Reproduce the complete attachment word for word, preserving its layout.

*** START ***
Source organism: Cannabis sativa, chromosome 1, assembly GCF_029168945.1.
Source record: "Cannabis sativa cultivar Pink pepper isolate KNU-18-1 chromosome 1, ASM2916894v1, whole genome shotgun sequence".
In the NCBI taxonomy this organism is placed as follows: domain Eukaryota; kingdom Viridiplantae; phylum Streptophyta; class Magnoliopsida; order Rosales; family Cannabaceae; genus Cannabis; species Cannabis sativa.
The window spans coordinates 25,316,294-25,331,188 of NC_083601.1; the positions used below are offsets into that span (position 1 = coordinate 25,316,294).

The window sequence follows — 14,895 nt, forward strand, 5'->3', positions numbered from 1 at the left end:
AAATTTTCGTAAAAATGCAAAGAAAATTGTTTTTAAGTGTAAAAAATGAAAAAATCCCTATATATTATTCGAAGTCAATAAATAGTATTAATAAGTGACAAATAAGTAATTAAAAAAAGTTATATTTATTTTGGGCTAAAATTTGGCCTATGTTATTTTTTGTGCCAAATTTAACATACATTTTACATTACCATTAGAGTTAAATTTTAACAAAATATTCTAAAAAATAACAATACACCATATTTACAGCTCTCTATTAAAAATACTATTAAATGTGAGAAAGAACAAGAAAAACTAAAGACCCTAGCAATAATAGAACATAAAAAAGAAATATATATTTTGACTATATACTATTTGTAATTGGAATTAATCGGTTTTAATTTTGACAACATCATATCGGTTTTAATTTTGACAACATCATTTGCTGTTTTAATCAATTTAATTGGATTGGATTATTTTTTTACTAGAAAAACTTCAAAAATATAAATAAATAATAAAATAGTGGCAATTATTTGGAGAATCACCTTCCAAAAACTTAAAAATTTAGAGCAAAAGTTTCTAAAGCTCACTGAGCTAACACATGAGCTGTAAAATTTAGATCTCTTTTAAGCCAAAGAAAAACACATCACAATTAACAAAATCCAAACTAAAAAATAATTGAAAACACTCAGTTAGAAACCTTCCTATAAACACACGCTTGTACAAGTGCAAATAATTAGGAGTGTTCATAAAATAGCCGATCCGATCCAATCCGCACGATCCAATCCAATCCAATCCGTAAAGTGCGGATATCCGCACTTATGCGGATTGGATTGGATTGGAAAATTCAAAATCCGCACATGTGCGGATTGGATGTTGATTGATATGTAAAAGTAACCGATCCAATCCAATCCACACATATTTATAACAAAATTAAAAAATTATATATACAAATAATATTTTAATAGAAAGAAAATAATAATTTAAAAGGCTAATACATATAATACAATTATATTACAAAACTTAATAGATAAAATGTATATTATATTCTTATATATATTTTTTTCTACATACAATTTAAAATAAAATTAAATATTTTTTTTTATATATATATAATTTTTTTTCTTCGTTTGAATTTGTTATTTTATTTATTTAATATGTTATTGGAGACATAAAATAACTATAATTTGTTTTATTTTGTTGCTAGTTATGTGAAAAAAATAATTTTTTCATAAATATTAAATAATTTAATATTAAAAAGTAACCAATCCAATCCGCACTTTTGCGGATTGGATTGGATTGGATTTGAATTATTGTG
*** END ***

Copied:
Source organism: Cannabis sativa, chromosome 1, assembly GCF_029168945.1.
Source record: "Cannabis sativa cultivar Pink pepper isolate KNU-18-1 chromosome 1, ASM2916894v1, whole genome shotgun sequence".
In the NCBI taxonomy this organism is placed as follows: domain Eukaryota; kingdom Viridiplantae; phylum Streptophyta; class Magnoliopsida; order Rosales; family Cannabaceae; genus Cannabis; species Cannabis sativa.
The window spans coordinates 25,316,294-25,331,188 of NC_083601.1; the positions used below are offsets into that span (position 1 = coordinate 25,316,294).

The window sequence follows — 14,895 nt, forward strand, 5'->3', positions numbered from 1 at the left end:
AAATTTTCGTAAAAATGCAAAGAAAATTGTTTTTAAGTGTAAAAAATGAAAAAATCCCTATATATTATTCGAAGTCAATAAATAGTATTAATAAGTGACAAATAAGTAATTAAAAAAAGTTATATTTATTTTGGGCTAAAATTTGGCCTATGTTATTTTTTGTGCCAAATTTAACATACATTTTACATTACCATTAGAGTTAAATTTTAACAAAATATTCTAAAAAATAACAATACACCATATTTACAGCTCTCTATTAAAAATACTATTAAATGTGAGAAAGAACAAGAAAAACTAAAGACCCTAGCAATAATAGAACATAAAAAAGAAATATATATTTTGACTATATACTATTTGTAATTGGAATTAATCGGTTTTAATTTTGACAACATCATATCGGTTTTAATTTTGACAACATCATTTGCTGTTTTAATCAATTTAATTGGATTGGATTATTTTTTTACTAGAAAAACTTCAAAAATATAAATAAATAATAAAATAGTGGCAATTATTTGGAGAATCACCTTCCAAAAACTTAAAAATTTAGAGCAAAAGTTTCTAAAGCTCACTGAGCTAACACATGAGCTGTAAAATTTAGATCTCTTTTAAGCCAAAGAAAAACACATCACAATTAACAAAATCCAAACTAAAAAATAATTGAAAACACTCAGTTAGAAACCTTCCTATAAACACACGCTTGTACAAGTGCAAATAATTAGGAGTGTTCATAAAATAGCCGATCCGATCCAATCCGCACGATCCAATCCAATCCAATCCGTAAAGTGCGGATATCCGCACTTATGCGGATTGGATTGGATTGGAAAATTCAAAATCCGCACATGTGCGGATTGGATGTTGATTGATATGTAAAAGTAACCGATCCAATCCAATCCACACATATTTATAACAAAATTAAAAAATTATATATACAAATAATATTTTAATAGAAAGAAAATAATAATTTAAAAGGCTAATACATATAATACAATTATATTACAAAACTTAATAGATAAAATGTATATTATATTCTTATATATATTTTTTTCTACATACAATTTAAAATAAAATTAAATATTTTTTTTTATATATATATAATTTTTTTTCTTCGTTTGAATTTGTTATTTTATTTATTTAATATGTTATTGGAGACATAAAATAACTATAATTTGTTTTATTTTGTTGCTAGTTATGTGAAAAAAATAATTTTTTCATAAATATTAAATAATTTAATATTAAAAAGTAACCAATCCAATCCGCACTTTTGCGGATTGGATTGGATTGGATTTGAATTATTGTG